Existing Mechanical Equipment Spaces Opening onto Exit Enclosures

Q: With the elimination of the CMS Waivers, I was trying to clarify what now applies for mechanical room combustibles storage (i.e. mechanical areas with only stairway and elevator access vs. hallway access and stairway access, or just hallway access). Does it mean no combustible storage without a “buffer room” to a stairway still applies as described in the old waiver? I was confused with NFPA 101-2012, Separation of Occupancies in Healthcare (Table which appears to show 2-hour separation for all Storage, normal to hazardous. Confused with their footnote: ‡The 1-hour reduction due to the presence of sprinklers in accordance with the single-dagger footnote is not permitted.

A: Let me clear up some of the issues that may be confusing you. First of all, CMS did not eliminate any waivers. Healthcare organizations may still submit waiver requests provided the non-compliance that is being requested to be waived has been cited first during an accreditation survey or state survey on behalf of CMS. Since CMS adopted the 2012 Life Safety Code all of the Categorical Waivers that they issued over the past few years have not been eliminated, but rather they have been completed. The Categorical Waivers (for the most part) allowed healthcare facilities to use certain sections of the 2012 LSC early, before CMS formally adopted the 2012 Life Safety Code. Since CMS did adopt the 2012 LSC on May 4, 2016, with an effective date of July 5, 2016, there is no need for the Categorical Waivers. They were not eliminated or deleted; they just were completed.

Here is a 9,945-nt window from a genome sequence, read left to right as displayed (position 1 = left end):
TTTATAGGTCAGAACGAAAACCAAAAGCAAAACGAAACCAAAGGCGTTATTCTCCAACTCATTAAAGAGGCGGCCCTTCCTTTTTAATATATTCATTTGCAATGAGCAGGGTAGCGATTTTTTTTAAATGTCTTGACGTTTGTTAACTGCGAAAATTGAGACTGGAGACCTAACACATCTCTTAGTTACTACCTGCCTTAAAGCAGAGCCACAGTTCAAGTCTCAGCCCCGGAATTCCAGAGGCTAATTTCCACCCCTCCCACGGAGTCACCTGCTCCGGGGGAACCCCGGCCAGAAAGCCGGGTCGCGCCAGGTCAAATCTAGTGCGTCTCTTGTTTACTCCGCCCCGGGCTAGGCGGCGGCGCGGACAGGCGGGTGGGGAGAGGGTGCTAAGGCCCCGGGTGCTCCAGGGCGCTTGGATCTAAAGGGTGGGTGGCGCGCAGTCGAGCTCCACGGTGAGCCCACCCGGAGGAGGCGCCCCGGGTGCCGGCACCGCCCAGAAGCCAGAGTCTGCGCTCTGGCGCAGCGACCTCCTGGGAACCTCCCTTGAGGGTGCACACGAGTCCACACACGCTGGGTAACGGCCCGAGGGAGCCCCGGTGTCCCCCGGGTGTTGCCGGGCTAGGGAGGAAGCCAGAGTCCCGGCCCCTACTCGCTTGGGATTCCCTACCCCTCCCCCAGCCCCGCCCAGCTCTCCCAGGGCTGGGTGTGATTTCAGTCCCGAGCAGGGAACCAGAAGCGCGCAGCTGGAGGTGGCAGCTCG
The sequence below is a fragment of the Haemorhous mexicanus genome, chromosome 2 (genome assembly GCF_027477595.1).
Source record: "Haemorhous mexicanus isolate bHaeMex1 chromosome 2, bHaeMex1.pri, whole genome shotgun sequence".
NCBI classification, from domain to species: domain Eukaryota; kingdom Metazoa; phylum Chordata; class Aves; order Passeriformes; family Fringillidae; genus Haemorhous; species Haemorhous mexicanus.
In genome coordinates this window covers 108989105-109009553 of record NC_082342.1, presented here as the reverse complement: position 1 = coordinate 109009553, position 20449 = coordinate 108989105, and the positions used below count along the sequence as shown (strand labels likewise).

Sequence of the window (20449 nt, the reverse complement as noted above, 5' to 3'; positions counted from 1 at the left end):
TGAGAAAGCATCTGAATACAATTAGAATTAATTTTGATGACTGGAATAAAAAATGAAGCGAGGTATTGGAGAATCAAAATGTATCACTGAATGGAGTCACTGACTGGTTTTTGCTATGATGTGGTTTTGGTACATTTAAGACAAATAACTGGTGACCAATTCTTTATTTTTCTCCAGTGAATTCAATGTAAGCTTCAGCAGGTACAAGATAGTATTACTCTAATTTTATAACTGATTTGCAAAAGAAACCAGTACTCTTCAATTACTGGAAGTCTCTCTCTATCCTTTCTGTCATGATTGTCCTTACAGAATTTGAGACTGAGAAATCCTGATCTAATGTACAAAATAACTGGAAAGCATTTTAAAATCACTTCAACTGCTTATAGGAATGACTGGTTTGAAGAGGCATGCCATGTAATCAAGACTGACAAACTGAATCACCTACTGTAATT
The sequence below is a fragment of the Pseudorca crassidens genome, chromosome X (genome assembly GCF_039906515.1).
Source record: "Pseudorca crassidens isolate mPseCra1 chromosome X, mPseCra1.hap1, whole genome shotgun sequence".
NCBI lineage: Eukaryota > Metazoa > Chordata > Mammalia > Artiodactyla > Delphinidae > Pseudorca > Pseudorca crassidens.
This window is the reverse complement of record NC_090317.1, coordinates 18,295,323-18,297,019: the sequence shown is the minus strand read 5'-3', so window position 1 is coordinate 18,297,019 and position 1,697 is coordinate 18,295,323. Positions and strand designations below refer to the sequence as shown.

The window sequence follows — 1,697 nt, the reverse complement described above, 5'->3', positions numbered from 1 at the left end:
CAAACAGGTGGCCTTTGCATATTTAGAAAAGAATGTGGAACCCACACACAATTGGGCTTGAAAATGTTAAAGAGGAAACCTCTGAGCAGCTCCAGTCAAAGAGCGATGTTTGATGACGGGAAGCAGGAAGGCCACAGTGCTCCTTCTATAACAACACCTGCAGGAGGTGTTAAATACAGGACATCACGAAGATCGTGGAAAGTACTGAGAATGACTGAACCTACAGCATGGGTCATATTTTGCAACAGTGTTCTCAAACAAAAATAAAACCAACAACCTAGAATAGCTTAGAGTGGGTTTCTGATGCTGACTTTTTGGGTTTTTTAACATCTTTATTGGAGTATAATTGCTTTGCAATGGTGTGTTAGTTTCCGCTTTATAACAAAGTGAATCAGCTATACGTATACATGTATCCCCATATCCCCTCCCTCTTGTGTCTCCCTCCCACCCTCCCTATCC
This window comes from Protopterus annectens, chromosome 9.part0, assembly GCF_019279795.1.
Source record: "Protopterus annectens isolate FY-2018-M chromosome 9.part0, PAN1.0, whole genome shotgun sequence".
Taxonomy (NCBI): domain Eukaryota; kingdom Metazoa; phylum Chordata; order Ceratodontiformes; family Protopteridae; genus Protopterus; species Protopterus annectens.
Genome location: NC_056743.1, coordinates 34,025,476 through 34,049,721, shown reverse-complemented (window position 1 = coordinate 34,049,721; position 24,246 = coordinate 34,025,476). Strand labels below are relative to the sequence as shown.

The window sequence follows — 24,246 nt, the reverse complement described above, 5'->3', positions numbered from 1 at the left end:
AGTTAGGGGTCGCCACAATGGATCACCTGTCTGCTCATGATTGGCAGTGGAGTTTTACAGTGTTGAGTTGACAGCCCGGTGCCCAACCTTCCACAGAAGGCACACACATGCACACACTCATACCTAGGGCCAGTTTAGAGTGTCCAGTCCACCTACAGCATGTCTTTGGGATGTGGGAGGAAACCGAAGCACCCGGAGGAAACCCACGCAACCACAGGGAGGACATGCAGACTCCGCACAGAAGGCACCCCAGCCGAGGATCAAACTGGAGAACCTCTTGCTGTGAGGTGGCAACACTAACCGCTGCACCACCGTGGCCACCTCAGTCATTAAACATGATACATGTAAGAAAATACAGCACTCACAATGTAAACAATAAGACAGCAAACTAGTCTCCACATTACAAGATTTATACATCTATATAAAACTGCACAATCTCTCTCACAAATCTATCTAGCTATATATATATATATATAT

Under the 2000 Life Safety Code, openings in exit enclosures (i.e. stairwells) were limited from normally occupied spaces and corridors. This means unoccupied mechanical rooms that had their only access through a stairwell were non-compliant with the 2000 Life Safety Code. The Life Safety Code Technical Committee recognized that was a problem in many hospitals, so they changed the code in the 2012 edition, to allow existing openings into exit enclosures from mechanical equipment spaces to remain, provided the following conditions occur [see section]:

  • The door assemblies between the exit enclosure and the mechanical space are properly rated
  • The space is used for non-fuel-fired equipment
  • The space contains no storage of combustible materials
  • The building is fully protected by automatic sprinklers

So… if you are attempting to use the above section for mechanical rooms that open onto a stairwell, then you are not permitted to have any combustibles stored in the mechanical space. This means no boxes of filters; no cardboard boxes containing repair parts; no storage of anything that could burn. And the entire building has to be protected with sprinklers. However, if you do have a vestibule separating the mechanical space from the stairwell, then you do not have to comply with the above requirements since you are compliant with section

Table that you referenced is a table to identify the separation between differing occupancies… not a separation involving storage rooms within the same occupancy. There are many different occupancies that a healthcare facility may have: Healthcare occupancy, business occupancy, and even a storage occupancy are just a few. Anytime there are different occupancies that are contiguous and one of the occupancies is a healthcare occupancy, then the barrier separating the two occupancies must be 2-hour fire rated. This table has nothing to do with the separation required around a storage room inside a healthcare occupancy.